A start-up born in the lab of University of California, Berkeley, is aiming to replace synthetic fertilisers that contribute to greenhouse gases and so-called "dead zones" in the ocean.
Pivot Bio's products use microbes to create and feed nitrogen to corn and wheat crops. It said on Monday that it has raised US$430 million (S$588 million) in a funding round led by Silicon Valley venture capital firm DCVC and Singapore's Temasek, bringing total funding to US$600 million. The company's valuation is now near US$2 billion.
"Our pitch to growers today is, instead of spending a dollar on nitrogen fertiliser, spend a dollar on Pivot's nitrogen," said Mr Karsten Temme, Pivot Bio's co-founder and chief executive, about how their products are already cost-competitive.
He said that while synthetic fertilisers have to be separately applied during the growth of the crop, adding to extra labour costs, Pivot's liquid product is applied with the seed at the time of planting and the microbes do the work from there.
That has helped Pivot treble its sales this year, with wheat and corn farmers in the United States using it on millions of acres of fields, said Mr Temme. He declined to give the exact acreage but said it was four times larger this year than last year.
Pivot Bio says its products take microbes that naturally occur in crop soils and use them to convert atmospheric nitrogen into ammonia before feeding it to plants, a process that synthetic nitrogen has shut off.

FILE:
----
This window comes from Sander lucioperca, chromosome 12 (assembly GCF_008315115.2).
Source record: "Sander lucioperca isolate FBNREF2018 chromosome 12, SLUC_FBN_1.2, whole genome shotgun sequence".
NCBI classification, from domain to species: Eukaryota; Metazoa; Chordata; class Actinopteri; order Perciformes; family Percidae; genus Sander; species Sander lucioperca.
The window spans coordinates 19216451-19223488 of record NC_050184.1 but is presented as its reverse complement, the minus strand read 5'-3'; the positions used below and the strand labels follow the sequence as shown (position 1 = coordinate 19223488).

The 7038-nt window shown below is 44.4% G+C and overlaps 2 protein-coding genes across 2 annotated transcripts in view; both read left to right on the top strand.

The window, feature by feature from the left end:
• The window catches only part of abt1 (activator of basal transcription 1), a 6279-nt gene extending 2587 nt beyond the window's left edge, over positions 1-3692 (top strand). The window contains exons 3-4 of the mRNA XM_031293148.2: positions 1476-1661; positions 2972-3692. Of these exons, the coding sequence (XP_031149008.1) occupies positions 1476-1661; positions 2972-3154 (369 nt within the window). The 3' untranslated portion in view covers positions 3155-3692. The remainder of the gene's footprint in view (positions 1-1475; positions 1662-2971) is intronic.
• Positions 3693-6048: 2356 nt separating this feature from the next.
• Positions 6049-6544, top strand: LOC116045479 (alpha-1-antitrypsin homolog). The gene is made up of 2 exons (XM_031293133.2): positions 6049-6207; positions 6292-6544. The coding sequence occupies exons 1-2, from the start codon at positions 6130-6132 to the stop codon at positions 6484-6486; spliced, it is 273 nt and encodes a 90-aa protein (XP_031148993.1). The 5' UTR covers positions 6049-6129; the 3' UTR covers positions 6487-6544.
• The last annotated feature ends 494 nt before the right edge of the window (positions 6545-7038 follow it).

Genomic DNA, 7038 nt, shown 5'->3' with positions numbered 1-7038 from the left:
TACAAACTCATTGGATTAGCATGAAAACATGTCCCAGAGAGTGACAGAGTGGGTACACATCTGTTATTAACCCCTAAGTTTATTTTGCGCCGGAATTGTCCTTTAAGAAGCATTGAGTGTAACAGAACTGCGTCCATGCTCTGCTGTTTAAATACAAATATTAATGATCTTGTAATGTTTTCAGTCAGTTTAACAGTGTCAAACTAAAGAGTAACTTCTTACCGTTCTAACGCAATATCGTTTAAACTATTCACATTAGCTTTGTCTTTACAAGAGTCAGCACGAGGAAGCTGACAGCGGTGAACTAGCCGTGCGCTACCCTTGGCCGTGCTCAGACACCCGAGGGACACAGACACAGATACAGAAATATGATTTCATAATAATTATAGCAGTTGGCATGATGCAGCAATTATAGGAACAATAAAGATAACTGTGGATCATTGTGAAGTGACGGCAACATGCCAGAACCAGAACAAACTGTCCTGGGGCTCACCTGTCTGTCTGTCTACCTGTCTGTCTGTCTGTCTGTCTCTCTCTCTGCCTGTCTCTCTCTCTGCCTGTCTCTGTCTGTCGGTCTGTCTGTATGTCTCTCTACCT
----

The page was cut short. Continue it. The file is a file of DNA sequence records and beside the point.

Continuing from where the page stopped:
What makes identifying that microbe possible today is cheaper, faster computing power, said Mr Matt Ocko, co-managing partner of DCVC, which was one of the first investors in Pivot Bio.
"We don't fund raw science bubbling away on a bench top. We need to see the commercialisation path," said Mr Ocko, who has several other deep-tech investments that have also been made possible with computing developments.
While synthetic nitrogen was also a breakthrough in science and a profitable business when it was developed over a century ago, it came at a cost to the water, air and soil, said Mr Ocko.
According to the International Fertiliser Association's 2017 report, about half of the world's synthetic nitrogen is used for fertilising corn, wheat and rice, a roughly US$60 billion market.
Pivot is developing a fertiliser product for rice as well.
Crunching numbers from a US Environmental Protection Agency report, Pivot Bio says 7 per cent of greenhouse gases are produced by synthetic nitrogen fertiliser, when considering manufacturing and nitrous oxide emissions from the fertilisers on the farm. Its run-offs have also harmed water supplies.
The new funding will help Pivot Bio expand to other countries as well as continue to improve the efficiency of the liquid microbe products, said Mr Temme.